Keeping aside the link between genetic resources and GI, we may look into how GI helps preserve biodiversity. GI has helped preserve biodiversity on estates and in the locality, enhancing soul fermentation possibilities, prevent bio-piracy, preserve traditional know-how and local cultural heritage. Even though the primary purpose of GI was not to protect biodiversity, specific local biological or genetic resources, high degrees of biodiversity, the ecosystem, specific landscape or good agricultural practices can be major factors for explaining the reputation of the products. GIs help in the preservation of biodiversity by maintaining the ecosystem necessary to produce the good. The rise of agro-industrial generic products has caused difficulties to small and medium farmers which in turn has often obliged them to focus their efforts in market niches that value environment conservation, organic food and landscape preservation. The European olive oil industry which is characterized by extensive use of GIs is a good example of agriculture with many associated positive environmental impacts such as lower rates of soil erosion, improved fire-risk control, water efficiency, lower pollution and higher levels of biodiversity and genetic diversity in olive-tree varieties. A study that looked into the protection of Coorg Coffee in the Western Ghatts acknowledged that a GI specifically tailored to Kodagu could take the direction of specifications tailored to include biodiversity-friendly practices adapted to the local context. However, it was noticed in this study that a GI based on the reputation of the landscape will encourage the conservation of biodiversity only if it succeeds in attracting consumers to a coffee originating from a production system that maintains biodiversity.
A criticism that is often raised is that GI itself cannot necessarily support biodiversity as the product identified by the GI is mostly restricted to a particular variety, which will be stable and homogeneous. This can be interpreted in various ways. With respect to goods that are derived from particular raw materials, the Beaufort cheese code of practices is an example which states that milk can only come from local breeds Tarine and Abondance and that they should be fed at least 75% of local grass and hay. On average the cows should produce not more than 5000 litres of milk per year. Local breeds, local feeding, and limitation of production and raw milk contribute to enhancing biodiversity and maintaining the landscape. The maintaining of such an ecosystem cannot be ignored. On the contrary certain goods that are produced from raw materials that are generic in nature, result in lack of protection to particular kinds of raw material. Many products processed from pork meat do not mention specific breeds of pork which in turn results in a lack of protection to traditional breeds. However, this may not be generalized as a disadvantage as in the wine sector, different varieties are used, with the combination between common varieties, the soil, climate and methods of production being unique. Therefore, as abovementioned, the argument that GI does not necessarily help preserve biodiversity does not hold universally.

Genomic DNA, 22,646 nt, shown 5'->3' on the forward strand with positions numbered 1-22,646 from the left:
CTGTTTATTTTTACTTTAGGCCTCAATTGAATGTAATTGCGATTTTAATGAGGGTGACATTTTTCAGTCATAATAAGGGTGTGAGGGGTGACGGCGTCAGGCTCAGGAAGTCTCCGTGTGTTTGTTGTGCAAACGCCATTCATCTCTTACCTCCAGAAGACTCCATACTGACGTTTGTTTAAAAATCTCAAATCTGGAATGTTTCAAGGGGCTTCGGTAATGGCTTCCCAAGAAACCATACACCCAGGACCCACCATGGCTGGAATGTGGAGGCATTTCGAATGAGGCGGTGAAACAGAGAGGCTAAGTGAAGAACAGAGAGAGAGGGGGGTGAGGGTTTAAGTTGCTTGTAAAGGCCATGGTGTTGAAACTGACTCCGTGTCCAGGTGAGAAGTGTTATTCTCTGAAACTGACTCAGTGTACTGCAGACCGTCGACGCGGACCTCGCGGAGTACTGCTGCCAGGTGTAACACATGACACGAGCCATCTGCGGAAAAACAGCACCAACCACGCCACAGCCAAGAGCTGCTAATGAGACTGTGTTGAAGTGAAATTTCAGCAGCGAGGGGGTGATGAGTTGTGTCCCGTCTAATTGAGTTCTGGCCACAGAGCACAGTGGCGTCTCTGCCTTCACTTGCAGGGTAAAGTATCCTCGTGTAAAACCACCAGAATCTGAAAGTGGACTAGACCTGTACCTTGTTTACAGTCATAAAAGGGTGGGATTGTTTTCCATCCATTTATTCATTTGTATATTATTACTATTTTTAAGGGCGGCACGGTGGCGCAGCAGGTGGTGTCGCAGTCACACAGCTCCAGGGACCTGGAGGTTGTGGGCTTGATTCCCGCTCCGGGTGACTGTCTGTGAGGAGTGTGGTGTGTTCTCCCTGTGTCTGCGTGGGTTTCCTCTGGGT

Yet another contradicting factor is that when productivity is increased by the use of modern breeds it leads to homogenization of the resource base and thus become a threat – rather than an incentive – to diversity. Thus, GI can be considered to be central to the conservation and maintenance of genetic diversity. Having said this, it is also important to keep in mind that sometimes, standardization of the GI products itself result in focus being attributed to ensuring stability and homogeneity. In Vietnam, the need for the description of pure lines of varieties of sticky rice in the area of Kinh Mon has led to breeding programs aiming to standardize the variety, which then lacks a strong link with the place of origin. Therefore, a collective instead of a GI has been registered. Overexploitation of resources is yet another threat to biodiversity. Furthermore, benefits for conservation arising from GI protection are not the same for developed and developing countries. Developing countries require institutional strengthening, IP protection and management of natural, biological and genetic resources to tap into the benefits.
Conclusion and Suggestions
If GIs are to contribute to policy objectives such as biodiversity conservation and poverty alleviation, they have to evolve and develop - not only as an IPR over the use of geographical names in the trade, but also as an innovative axis to articulate regional value chains in the context of rural development, and growing suburban and urban populations in developing countries. Furthermore, as food is produced in all sectors of primary production (even salt in the mining sector), GIs should be recognized for all rural products and not only for wines and spirits, or exclusively for agricultural products. Forested areas may provide smaller food outputs in volume but they are culturally valuable (e.g. mushrooms) while providing additional environmental services such as carbon sequestration or water, soil and biodiversity conservation. GI differentiation to identify local landraces or underutilized species can create a space for visibility of the sustainable use of wild biological resources and rare and endemic genetic resources in agriculture, both in public policy and in the minds of consumers. Biodiversity concerns can be included in the GI specification, which may not have to be rigid or complex but relate to the factors that ensure the specific quality of the products. It is necessary to preserve traditional varieties and landscapes with high biodiversity. It is also necessary to devise mechanisms by which ABS systems can be implemented in GIs.